France's socialist favorite Segolene Royal moved a step closer to becoming the country's first ever woman president yesterday after she won a resounding victory in a party primary over two more experienced rivals.
In a ballot of some 220,000 Socialist Party (PS) members, Royal won slightly over 60 percent, well over the fifty percent of votes required to avoid a second round in the primary against her two rivals, Dominique Strauss-Kahn and Laurent Fabius.
"There will be only one round of voting and Segolene Royal will be the candidate of the Socialist Party in 2007," said PS election official Stephane Le Foll.
A mother of four and partner of the PS leader Francois Hollande, Royal was a little-known former junior minister when she launched her bid for the presidency a year ago.
Using an Internet site entitled "Desires for the Future" to promote her idea of popular democracy and enjoying constant exposure in the media, she overcame initial skepticism in the political establishment to position herself as a force for renewal.
Strauss-Kahn took 20.8 percent of the vote and Fabius 18.5 percent, according to near complete results.
The figures may change slightly when results from France's overseas departments are added, "but they show the trend very clearly and won't be called into question," said Le Foll.
Turnout was high, at just above 82 percent.
Royal, who voted on Thursday afternoon in the western town of Melle, acknowledged victory shortly before midnight.
"I would like to express all the happiness I am feeling. I am living this moment of happiness with intensity," she said.
"Together we are going to build something extraordinary. France is going to write a new page of its history. The country wants change. I want to embody that change," she said.
The scale of the success gave a major early boost for Royal's campaign for the April elections. Polls show she has a good chance of beating the likely contender for the right wing, Nicolas Sarkozy.
Aides of her two opponents conceded victory and called on all party members to come together to defeat the ruling Union for a Popular Movement (UMP).
"When there is a result like this, the responsibility of socialists is to recognise the result, to recognise Segolene Royal's designation and to announce that the task of all socialists now is to rally together to beat the right," said Fabius' campaign director Claude Bartolone.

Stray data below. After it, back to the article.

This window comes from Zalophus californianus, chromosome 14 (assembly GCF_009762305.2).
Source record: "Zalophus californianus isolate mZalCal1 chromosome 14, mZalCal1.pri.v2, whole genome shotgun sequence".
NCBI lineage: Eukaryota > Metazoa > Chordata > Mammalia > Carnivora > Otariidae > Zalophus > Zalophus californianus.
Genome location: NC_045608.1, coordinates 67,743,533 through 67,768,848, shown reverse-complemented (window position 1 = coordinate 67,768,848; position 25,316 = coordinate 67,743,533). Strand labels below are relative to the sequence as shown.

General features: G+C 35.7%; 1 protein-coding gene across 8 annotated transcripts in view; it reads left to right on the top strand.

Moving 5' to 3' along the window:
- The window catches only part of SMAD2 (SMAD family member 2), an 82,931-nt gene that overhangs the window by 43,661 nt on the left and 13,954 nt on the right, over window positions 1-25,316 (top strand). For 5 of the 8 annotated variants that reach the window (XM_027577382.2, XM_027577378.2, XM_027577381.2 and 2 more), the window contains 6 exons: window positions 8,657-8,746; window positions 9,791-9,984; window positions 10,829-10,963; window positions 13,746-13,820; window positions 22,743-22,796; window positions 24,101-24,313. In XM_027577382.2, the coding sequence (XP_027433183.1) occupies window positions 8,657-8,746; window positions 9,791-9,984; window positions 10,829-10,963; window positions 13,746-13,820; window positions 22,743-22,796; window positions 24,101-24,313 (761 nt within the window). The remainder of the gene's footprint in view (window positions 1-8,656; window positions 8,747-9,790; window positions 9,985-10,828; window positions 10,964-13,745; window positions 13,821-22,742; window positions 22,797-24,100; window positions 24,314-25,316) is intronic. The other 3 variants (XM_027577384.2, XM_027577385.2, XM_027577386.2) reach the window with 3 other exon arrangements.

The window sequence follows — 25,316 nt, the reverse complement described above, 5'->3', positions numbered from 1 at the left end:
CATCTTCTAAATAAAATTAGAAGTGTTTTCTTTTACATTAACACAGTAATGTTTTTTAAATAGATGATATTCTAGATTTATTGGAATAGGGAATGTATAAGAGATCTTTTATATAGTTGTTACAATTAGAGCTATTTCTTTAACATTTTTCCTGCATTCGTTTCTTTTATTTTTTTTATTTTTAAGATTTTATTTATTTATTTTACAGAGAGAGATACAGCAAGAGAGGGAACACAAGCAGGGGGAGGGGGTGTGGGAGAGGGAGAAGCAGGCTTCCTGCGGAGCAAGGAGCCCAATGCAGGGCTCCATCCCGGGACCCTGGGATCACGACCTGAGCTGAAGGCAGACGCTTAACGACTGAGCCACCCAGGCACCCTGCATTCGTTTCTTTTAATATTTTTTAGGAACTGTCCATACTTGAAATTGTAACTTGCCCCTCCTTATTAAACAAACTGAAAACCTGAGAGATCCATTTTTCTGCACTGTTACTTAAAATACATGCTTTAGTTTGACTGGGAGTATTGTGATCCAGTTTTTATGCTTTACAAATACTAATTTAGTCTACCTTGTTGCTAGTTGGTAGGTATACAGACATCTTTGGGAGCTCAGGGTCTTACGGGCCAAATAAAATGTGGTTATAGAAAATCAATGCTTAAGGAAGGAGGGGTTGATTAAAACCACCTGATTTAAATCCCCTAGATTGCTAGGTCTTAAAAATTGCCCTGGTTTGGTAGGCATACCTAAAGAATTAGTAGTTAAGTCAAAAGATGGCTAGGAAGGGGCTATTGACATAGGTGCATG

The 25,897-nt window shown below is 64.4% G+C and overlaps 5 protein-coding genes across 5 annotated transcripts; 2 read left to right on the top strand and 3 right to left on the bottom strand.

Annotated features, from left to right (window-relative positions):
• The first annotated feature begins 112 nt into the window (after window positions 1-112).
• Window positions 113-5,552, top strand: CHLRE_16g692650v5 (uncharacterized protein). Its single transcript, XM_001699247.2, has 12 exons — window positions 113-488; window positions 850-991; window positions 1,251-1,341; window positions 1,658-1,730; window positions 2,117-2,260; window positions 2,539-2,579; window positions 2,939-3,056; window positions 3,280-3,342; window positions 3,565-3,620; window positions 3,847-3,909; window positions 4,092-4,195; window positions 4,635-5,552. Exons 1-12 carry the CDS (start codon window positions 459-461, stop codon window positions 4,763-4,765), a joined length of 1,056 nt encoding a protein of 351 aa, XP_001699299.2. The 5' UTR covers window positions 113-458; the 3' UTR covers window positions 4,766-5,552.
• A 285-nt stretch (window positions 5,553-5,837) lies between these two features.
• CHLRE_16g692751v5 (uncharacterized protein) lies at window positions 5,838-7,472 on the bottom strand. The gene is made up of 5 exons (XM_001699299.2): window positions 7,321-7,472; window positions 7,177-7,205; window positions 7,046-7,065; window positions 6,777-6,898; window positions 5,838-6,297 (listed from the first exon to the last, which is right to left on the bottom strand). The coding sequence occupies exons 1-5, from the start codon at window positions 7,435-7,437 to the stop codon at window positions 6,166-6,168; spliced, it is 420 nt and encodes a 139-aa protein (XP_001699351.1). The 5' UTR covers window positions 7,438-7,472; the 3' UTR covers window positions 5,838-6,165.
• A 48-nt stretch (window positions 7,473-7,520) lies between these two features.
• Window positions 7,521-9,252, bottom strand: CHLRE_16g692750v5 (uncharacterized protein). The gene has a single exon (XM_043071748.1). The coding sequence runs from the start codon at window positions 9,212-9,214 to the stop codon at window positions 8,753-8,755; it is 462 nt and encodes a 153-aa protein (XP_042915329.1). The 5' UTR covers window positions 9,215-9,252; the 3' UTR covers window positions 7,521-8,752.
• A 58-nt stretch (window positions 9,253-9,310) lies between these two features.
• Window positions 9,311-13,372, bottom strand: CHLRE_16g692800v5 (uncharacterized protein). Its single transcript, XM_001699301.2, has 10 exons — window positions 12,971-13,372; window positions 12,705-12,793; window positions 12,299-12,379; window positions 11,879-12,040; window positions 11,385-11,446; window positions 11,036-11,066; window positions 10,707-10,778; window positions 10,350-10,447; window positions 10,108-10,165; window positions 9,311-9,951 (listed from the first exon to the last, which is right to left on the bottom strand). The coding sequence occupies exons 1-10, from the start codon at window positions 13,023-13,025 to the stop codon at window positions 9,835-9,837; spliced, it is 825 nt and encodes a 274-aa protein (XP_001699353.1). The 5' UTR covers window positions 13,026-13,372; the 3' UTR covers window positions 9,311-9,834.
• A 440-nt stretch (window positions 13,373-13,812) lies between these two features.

"This evening it is confirmed. Segolene has been chosen on the first round. We wish her good luck and a fair wind. She wanted all means to take on Sarkozy. She has them," said Jean-Christophe Cambadelis, an aide to Strauss-Kahn.
The 53 year-old head of the Poitou-Charentes regional council, Royal has captured a popular mood in France by posing as an anti-establishment outsider and making policy pronouncements that often challenge her own party.
Accused by opponents of playing on her glamorous image and lacking political depth, she more than held her own during a month of campaigning for the primary election, which included six debates with her two rivals.
Her clear victory was helped by some 70,000 new party recruits, who were attracted by her growing popularity and see a Royal candidacy as the surest way of defeating Sarkozy at the election.
In her last rallies she called on party members to turn out in force, describing the vote as "the first round of the presidential election against the right" and likening the atmosphere to the optimism surrounding Francois Mitterrand's election in 1981.
Of her two opponents in the primary, Fabius -- a 60 year-old former prime minister -- represented the left of the party, while Strauss-Kahn, 57, a former finance minister, posed as the representative for moderate pragmatism.
France's election takes place over two rounds on April 22 and May 6, and polls show that Royal and Sarkozy are neck-and-neck. President Jacques Chirac has refused to rule out standing for a third term, though opinion surveys suggest he would have little chance of winning.
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